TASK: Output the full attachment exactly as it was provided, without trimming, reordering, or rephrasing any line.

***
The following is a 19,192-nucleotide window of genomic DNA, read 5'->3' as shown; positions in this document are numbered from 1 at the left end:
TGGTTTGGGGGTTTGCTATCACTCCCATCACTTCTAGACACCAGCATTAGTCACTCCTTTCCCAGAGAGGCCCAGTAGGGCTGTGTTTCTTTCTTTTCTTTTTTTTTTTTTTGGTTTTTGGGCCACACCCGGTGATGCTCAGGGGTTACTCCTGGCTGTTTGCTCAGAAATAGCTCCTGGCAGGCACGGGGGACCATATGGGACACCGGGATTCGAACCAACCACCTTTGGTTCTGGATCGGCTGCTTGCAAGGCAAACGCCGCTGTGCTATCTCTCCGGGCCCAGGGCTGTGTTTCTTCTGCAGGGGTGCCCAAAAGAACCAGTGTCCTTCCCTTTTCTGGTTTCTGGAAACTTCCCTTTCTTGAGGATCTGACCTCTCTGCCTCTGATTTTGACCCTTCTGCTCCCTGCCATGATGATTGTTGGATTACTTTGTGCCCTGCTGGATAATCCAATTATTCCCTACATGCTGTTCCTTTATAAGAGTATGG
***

The following is a 19,192-nucleotide window of genomic DNA, read 5'->3' as shown; positions in this document are numbered from 1 at the left end:
TGGTTTGGGGGTTTGCTATCACTCCCATCACTTCTAGACACCAGCATTAGTCACTCCTTTCCCAGAGAGGCCCAGTAGGGCTGTGTTTCTTTCTTTTCTTTTTTTTTTTTTTGGTTTTTGGGCCACACCCGGTGATGCTCAGGGGTTACTCCTGGCTGTTTGCTCAGAAATAGCTCCTGGCAGGCACGGGGGACCATATGGGACACCGGGATTCGAACCAACCACCTTTGGTTCTGGATCGGCTGCTTGCAAGGCAAACGCCGCTGTGCTATCTCTCCGGGCCCAGGGCTGTGTTTCTTCTGCAGGGGTGCCCAAAAGAACCAGTGTCCTTCCCTTTTCTGGTTTCTGGAAACTTCCCTTTCTTGAGGATCTGACCTCTCTGCCTCTGATTTTGACCCTTCTGCTCCCTGCCATGATGATTGTTGGATTACTTTGTGCCCTGCTGGATAATCCAATTATTCCCTACATGCTGTTCCTTTATAAGAGTATGG